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For other uses, see Titus (disambiguation)

Saint Titus
Bishop and Martyr
Born 1st century AD
Died 96 or 107 AD, Gortyn, Crete
Venerated in Roman Catholic Church
Eastern Orthodox Churches
Eastern Catholic Churches
Anglican Communion
Canonized Pre-Congregation
Feast January 26
February 6 (on some local calendars and among Traditional Roman Catholics)

Saint Titus was a companion of Saint Paul, mentioned in several of the Pauline epistles. Titus was with Paul and Barnabas at Antioch and accompanied them to the Council of Jerusalem,[1] although his name occurs nowhere in the Acts of the Apostles.

He appears to have been a Gentile – for Paul sternly refused to have him circumcised, because Paul believed Christ's gospel freed believers from the requirements of the Mosaic Law – and to have been chiefly engaged in ministering to Gentiles. At a later period, Paul's epistles place him with Paul and Timothy at Ephesus, whence he was sent by Paul to Corinth for the purpose of getting the contributions of the church there on behalf of the poor Christians at Jerusalem sent forward.[2] He rejoined Paul when he was in Macedonia, and cheered him with the tidings he brought from Corinth.[3] After this his name is not mentioned until after Paul's first imprisonment, when he was engaged in the organization of the church in Crete, where Paul had left him for this purpose.[4] The last notice of him is in 2 Timothy 4:10, where he appeared with Paul at Rome during his second imprisonment. From Rome he was sent into Dalmatia. The New Testament does not record his death.

According to tradition, Paul ordained Titus bishop of Gortyn in Crete. He died in the year 107, aged about 95.

It has been argued that the name "Titus" in 2 Corinthians and Galatians is nothing more than an informal name used by Timothy, implied already by the fact that even though both are said to be long-term close companions of Paul, they never appear in common scenes.[5] The theory proposes that a number of passages—1 Cor. 4:17, 16.10; 2 Cor. 2:13, 7:6, 13-14, 12:18; and Acts 19.22—all refer to the same journey of a single individual, Titus-Timothy. Paul's Epistle 2 Timothy seems to dispute this, by claiming that Titus has gone to Dalmatia.[6] However, 2 Timothy is regarded as pseudepigraphic by the majority of modern scholars.[7 ]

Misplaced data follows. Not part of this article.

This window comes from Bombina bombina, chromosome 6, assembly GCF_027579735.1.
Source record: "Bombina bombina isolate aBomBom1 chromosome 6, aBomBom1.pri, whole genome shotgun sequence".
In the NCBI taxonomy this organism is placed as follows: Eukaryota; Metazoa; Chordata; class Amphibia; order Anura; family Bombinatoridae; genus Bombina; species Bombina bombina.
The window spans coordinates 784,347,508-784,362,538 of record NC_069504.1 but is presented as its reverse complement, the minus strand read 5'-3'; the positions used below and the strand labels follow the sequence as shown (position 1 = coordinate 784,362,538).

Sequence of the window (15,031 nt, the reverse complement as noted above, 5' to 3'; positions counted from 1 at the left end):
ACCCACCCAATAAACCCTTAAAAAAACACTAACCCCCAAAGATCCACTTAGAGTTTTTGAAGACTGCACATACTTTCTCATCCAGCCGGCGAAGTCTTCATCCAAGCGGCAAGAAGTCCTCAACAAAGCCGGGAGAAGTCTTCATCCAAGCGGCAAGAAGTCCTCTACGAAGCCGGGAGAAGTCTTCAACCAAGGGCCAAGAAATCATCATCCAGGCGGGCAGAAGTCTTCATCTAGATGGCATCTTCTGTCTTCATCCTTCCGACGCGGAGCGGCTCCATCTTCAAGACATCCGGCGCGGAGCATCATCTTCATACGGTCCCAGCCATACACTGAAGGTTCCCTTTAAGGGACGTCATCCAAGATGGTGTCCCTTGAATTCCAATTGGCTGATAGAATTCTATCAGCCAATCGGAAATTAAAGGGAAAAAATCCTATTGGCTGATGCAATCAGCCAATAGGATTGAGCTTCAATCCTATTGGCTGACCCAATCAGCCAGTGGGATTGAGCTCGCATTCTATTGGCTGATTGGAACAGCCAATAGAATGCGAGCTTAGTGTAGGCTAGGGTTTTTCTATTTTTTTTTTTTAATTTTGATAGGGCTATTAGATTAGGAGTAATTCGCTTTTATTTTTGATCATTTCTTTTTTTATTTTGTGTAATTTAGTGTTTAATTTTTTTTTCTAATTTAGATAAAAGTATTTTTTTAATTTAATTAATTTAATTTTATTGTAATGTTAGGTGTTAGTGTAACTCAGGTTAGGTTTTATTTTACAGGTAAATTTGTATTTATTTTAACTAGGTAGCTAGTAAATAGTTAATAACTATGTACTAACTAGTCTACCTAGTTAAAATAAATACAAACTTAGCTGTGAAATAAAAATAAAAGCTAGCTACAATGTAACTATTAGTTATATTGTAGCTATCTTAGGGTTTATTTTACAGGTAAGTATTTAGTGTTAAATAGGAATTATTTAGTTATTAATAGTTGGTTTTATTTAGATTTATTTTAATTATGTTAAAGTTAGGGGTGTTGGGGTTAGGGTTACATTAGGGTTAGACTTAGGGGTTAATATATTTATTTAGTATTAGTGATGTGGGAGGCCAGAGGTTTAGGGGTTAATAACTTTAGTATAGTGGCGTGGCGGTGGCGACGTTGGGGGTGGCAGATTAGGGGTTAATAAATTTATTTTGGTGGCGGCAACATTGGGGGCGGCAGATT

The feast day of Titus was not included in the Tridentine Calendar. When added in 1854, it was assigned to 6 February.[8] In 1969, the Roman Catholic Church assigned the feast to 26 January so as to celebrate the two disciples of Paul, Titus and Timothy, on the day after the feast of the Conversion of St. Paul.[9] The Evangelical Lutheran Church in America celebrates these two, together with Silas, on the same date. The Eastern Orthodox Church commemorates him on 25 August and on 4 January.


  1. ^ Galatians 2:1-3; Acts 15:2
  2. ^ 2 Corinthians 8:6; 12:18
  3. ^ 7:6-15
  4. ^ Titus 1:5
  5. ^ Fellows, Richard G. "Was Titus Timothy?" Journal for the Study of the New Testament 81 (2001):33-58.
  6. ^ cf 2 Timothy 4:10
  7. ^ New Testament Letter Structure, from Catholic Resources by Felix Just, S.J.
  8. ^ Calendarium Romanum (Libreria Editrice Vaticana, 1969), p. 86
  9. ^ Calendarium Romanum (Libreria Editrice Vaticana, 1969), p. 116


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